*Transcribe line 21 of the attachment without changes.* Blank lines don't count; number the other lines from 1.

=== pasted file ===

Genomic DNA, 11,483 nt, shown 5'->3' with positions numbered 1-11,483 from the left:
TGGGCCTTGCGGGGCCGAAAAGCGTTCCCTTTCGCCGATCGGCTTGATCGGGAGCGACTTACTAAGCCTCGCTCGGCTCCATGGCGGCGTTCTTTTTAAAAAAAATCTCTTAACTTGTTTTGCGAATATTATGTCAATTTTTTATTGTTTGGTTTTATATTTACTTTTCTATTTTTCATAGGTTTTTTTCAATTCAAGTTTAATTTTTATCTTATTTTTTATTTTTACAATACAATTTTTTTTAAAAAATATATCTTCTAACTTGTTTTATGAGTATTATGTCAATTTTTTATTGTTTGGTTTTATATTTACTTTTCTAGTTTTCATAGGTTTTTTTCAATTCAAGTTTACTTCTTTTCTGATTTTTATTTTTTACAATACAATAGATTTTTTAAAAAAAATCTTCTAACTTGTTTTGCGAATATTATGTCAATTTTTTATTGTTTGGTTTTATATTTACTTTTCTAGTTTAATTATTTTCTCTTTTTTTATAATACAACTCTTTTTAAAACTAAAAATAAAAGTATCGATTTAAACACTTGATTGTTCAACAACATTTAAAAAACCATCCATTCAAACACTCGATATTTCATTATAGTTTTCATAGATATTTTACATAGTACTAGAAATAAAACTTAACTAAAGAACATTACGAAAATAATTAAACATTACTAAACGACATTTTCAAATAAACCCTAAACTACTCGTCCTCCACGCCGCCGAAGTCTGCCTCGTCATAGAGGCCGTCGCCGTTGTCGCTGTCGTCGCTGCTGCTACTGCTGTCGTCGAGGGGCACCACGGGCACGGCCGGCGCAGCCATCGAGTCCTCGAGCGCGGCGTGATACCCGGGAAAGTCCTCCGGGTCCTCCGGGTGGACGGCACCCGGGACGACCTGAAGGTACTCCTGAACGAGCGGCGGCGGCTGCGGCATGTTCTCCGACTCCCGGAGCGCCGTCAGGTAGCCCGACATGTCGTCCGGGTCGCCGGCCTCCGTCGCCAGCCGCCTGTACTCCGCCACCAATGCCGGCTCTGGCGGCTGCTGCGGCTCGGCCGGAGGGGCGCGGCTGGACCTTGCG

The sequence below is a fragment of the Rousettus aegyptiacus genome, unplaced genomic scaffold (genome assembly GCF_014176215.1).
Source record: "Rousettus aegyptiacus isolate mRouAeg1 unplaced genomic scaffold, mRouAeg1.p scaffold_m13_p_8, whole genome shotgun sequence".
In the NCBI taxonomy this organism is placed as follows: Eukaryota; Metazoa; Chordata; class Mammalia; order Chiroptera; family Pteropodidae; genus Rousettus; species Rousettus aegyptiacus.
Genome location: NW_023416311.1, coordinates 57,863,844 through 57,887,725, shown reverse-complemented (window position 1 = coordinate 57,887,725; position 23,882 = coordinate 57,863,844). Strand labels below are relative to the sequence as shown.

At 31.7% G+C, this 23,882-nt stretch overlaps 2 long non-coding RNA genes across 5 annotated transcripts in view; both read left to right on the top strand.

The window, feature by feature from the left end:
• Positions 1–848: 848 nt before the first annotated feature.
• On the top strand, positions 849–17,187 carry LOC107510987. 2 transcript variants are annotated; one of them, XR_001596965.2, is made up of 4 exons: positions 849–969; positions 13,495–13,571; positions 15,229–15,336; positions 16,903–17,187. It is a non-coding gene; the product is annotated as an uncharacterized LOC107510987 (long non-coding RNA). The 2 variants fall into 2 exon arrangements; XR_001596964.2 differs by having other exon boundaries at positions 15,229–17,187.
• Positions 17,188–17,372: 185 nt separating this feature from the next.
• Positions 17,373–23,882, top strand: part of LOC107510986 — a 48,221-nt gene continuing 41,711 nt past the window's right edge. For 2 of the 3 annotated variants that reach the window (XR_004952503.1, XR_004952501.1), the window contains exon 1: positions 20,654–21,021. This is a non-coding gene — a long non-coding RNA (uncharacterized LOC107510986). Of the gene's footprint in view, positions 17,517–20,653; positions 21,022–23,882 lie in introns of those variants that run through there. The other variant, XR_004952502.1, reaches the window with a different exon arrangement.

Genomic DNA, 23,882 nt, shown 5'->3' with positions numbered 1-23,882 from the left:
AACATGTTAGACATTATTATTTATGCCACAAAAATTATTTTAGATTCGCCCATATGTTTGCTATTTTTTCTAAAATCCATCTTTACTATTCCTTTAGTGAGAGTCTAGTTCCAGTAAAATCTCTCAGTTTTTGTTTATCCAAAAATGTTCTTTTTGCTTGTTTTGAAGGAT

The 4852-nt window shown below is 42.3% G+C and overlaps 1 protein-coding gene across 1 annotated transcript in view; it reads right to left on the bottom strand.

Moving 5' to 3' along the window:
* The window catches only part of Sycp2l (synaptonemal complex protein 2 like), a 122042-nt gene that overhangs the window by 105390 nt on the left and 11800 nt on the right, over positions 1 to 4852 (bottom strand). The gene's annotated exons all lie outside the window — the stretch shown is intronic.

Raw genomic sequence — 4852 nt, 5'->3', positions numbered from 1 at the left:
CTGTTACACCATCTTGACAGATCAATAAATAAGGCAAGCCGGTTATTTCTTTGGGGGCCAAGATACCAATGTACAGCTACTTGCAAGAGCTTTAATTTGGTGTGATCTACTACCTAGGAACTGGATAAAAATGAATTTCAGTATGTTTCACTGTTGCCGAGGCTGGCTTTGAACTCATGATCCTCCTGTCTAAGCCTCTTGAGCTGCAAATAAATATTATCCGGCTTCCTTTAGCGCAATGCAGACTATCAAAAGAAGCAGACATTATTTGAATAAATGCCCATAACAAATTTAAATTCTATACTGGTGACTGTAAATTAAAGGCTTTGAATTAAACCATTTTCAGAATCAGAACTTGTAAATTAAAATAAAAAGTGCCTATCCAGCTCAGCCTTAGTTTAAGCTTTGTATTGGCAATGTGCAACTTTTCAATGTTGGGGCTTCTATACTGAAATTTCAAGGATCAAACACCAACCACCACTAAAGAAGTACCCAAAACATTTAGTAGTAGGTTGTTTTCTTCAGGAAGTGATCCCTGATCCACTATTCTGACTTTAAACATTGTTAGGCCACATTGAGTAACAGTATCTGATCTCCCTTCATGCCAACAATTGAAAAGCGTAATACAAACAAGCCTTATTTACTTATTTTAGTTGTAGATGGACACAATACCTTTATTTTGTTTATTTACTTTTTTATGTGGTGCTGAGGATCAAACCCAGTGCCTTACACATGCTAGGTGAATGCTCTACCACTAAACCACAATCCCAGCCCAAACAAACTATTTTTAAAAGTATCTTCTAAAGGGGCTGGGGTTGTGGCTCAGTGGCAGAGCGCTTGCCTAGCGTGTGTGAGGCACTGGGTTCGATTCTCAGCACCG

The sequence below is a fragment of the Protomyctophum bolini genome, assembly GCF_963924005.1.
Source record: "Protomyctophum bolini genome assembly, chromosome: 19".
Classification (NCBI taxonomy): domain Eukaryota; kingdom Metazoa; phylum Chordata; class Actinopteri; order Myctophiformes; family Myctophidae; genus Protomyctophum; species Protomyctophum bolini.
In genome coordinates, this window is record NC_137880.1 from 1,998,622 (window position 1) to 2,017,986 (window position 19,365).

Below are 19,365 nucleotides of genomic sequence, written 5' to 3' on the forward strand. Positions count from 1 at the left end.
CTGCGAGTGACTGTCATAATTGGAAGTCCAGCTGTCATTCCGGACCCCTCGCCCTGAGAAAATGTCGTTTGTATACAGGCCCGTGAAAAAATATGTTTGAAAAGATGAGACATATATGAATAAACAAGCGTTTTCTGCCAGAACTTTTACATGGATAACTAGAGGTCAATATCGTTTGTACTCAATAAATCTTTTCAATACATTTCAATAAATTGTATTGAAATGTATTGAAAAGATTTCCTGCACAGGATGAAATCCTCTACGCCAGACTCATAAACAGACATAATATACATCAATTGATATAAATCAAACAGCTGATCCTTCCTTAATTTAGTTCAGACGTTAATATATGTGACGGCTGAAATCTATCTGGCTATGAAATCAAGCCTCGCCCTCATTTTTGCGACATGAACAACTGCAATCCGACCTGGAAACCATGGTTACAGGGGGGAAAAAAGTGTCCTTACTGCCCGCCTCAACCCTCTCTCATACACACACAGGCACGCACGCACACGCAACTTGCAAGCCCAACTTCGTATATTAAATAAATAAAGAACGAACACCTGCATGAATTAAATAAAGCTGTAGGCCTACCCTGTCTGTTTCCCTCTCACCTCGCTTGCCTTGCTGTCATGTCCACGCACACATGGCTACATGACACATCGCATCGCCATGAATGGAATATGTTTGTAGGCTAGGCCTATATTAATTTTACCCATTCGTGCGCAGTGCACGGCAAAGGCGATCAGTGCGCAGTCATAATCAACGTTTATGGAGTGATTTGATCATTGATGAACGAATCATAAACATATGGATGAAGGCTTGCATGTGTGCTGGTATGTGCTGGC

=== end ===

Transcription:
Source record: "Protomyctophum bolini genome assembly, chromosome: 19".